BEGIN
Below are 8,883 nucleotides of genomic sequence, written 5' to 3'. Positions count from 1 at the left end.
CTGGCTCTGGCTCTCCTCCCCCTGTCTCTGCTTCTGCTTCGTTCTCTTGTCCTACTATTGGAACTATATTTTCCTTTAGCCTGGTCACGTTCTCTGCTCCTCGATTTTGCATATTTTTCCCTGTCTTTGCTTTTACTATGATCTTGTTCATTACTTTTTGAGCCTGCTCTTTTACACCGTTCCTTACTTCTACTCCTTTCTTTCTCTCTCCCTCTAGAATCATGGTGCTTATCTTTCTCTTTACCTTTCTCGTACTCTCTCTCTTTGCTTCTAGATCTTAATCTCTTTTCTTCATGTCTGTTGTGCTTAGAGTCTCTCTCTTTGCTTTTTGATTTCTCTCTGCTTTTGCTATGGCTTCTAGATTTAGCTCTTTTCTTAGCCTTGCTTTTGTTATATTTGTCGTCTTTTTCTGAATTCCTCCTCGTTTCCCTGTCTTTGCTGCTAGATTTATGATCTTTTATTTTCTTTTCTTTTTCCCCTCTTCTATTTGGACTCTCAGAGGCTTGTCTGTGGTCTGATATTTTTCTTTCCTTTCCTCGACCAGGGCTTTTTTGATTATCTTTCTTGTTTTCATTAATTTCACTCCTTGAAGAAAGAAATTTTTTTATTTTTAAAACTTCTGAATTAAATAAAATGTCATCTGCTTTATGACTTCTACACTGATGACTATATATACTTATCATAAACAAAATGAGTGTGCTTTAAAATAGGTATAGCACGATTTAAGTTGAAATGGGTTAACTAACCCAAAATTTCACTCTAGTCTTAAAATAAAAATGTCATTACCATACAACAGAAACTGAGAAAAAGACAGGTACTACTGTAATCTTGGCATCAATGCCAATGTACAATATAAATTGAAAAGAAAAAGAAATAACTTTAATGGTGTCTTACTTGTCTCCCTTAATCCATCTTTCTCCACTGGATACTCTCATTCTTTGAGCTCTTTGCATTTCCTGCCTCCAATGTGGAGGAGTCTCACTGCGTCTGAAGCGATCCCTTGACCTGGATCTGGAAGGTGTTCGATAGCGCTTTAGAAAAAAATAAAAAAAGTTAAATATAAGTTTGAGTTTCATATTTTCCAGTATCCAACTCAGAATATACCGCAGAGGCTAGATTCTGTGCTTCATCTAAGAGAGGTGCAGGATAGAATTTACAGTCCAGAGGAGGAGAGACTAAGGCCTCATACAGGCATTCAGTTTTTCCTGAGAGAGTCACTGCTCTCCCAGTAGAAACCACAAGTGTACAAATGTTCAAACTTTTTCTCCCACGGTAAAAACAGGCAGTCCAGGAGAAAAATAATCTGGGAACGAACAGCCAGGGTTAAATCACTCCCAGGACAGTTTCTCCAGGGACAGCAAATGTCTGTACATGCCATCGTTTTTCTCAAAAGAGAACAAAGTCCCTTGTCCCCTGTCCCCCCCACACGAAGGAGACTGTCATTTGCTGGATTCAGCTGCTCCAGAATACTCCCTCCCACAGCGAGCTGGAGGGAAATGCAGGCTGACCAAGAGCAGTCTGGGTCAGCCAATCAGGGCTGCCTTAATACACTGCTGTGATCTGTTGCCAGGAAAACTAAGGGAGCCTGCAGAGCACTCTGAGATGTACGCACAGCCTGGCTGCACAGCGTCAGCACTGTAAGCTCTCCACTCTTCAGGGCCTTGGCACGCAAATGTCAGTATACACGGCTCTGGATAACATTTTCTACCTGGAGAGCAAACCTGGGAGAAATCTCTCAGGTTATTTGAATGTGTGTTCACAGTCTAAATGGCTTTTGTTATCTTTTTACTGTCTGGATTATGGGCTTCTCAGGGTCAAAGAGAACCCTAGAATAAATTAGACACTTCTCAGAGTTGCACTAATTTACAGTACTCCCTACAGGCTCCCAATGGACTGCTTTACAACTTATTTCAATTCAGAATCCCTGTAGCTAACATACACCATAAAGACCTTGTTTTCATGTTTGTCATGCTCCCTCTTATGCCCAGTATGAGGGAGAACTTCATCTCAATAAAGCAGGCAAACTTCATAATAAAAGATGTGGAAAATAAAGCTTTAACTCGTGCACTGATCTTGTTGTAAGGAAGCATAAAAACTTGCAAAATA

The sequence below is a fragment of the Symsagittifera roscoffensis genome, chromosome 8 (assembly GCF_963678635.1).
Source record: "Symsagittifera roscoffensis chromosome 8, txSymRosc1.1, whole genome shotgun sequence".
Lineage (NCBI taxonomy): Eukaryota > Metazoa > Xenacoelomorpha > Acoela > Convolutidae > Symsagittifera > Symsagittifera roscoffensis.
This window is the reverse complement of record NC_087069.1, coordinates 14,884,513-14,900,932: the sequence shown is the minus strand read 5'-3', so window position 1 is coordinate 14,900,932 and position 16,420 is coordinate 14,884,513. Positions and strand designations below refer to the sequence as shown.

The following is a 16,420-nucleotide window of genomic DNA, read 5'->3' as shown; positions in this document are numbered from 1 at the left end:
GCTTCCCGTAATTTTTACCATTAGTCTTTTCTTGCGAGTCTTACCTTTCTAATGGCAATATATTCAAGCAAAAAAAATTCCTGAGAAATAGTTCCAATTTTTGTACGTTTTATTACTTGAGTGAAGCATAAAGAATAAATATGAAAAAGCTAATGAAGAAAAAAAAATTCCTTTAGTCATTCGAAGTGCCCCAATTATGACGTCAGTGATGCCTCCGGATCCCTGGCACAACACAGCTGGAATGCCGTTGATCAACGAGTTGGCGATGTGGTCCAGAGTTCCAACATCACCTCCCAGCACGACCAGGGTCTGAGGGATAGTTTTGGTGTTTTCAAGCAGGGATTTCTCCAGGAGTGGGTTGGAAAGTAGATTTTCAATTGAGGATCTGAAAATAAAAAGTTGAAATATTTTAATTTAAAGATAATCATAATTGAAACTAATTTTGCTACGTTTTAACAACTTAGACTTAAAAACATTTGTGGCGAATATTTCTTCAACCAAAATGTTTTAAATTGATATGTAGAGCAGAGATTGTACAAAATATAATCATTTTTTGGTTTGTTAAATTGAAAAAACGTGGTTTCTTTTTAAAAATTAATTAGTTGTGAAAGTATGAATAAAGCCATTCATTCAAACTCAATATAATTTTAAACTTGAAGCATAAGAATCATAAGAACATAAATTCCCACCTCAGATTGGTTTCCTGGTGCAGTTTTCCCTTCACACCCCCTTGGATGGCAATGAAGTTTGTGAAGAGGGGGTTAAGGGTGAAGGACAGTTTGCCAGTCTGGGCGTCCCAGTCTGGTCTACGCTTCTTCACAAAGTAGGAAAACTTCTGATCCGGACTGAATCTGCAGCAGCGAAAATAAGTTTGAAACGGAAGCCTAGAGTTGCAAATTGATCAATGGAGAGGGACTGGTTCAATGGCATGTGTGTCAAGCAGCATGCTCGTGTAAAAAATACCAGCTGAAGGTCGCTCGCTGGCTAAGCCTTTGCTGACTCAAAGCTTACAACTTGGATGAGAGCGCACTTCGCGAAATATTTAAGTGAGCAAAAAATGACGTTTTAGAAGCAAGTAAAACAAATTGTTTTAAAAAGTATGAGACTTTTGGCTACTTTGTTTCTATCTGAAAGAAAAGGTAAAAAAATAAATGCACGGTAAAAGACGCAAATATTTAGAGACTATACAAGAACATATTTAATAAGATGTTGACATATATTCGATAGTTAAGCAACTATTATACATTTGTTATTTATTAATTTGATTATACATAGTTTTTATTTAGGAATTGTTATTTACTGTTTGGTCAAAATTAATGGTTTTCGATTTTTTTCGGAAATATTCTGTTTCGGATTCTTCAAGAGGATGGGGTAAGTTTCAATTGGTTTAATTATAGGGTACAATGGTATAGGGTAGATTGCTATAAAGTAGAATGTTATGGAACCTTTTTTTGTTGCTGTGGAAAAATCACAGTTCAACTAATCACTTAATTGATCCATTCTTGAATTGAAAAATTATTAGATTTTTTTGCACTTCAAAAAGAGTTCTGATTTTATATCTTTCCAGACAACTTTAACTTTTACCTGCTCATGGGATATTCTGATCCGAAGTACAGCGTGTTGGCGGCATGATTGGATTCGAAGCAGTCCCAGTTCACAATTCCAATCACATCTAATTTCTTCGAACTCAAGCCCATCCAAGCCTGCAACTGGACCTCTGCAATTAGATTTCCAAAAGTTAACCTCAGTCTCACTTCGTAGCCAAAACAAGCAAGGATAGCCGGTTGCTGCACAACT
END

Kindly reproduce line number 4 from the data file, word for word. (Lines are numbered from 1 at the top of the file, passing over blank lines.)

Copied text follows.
Source record: "Symsagittifera roscoffensis chromosome 8, txSymRosc1.1, whole genome shotgun sequence".